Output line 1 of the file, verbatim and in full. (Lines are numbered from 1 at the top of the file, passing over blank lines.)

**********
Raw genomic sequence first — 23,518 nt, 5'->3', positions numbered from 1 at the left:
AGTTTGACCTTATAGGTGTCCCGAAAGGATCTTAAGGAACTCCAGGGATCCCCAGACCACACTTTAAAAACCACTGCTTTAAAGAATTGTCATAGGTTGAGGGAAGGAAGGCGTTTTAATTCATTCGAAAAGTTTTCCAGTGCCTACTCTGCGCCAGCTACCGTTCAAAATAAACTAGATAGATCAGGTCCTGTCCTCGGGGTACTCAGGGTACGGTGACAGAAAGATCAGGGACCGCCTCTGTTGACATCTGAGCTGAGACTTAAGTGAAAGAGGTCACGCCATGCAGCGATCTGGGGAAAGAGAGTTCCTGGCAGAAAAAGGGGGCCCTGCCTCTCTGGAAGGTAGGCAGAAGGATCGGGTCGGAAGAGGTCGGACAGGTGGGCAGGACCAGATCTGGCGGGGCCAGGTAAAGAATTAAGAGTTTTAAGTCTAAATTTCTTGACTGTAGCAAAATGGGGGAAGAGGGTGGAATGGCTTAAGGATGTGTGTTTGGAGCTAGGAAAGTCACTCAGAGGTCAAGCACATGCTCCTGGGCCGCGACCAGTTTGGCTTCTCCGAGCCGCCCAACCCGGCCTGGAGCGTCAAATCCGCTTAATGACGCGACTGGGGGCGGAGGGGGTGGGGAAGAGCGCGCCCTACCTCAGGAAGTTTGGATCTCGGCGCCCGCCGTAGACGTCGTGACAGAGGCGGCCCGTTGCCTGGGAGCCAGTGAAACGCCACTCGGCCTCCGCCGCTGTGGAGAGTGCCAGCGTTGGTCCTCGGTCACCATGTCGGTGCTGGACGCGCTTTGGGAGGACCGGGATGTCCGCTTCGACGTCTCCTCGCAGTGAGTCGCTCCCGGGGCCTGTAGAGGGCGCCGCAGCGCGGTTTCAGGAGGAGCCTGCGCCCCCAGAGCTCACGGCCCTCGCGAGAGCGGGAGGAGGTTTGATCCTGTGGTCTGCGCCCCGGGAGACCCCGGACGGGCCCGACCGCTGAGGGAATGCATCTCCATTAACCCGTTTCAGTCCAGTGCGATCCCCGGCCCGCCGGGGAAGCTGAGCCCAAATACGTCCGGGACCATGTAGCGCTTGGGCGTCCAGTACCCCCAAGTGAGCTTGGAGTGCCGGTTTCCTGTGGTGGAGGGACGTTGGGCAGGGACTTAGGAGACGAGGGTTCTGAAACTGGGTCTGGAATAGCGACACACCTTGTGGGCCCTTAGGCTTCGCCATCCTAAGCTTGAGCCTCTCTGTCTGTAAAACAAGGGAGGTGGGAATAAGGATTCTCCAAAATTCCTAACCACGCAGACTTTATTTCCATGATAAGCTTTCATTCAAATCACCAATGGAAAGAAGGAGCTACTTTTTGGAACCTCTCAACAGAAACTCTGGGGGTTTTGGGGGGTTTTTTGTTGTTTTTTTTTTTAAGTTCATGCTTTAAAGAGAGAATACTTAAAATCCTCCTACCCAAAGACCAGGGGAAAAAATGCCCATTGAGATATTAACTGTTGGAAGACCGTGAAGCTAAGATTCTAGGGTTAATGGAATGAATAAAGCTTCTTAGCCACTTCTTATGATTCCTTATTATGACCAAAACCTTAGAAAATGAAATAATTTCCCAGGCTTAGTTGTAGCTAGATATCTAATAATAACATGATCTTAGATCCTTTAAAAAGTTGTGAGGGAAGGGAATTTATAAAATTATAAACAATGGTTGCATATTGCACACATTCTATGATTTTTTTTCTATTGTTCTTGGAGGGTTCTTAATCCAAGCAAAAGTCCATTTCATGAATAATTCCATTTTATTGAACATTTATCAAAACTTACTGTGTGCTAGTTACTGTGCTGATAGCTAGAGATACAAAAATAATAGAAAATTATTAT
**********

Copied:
Raw genomic sequence first — 23,518 nt, 5'->3', positions numbered from 1 at the left: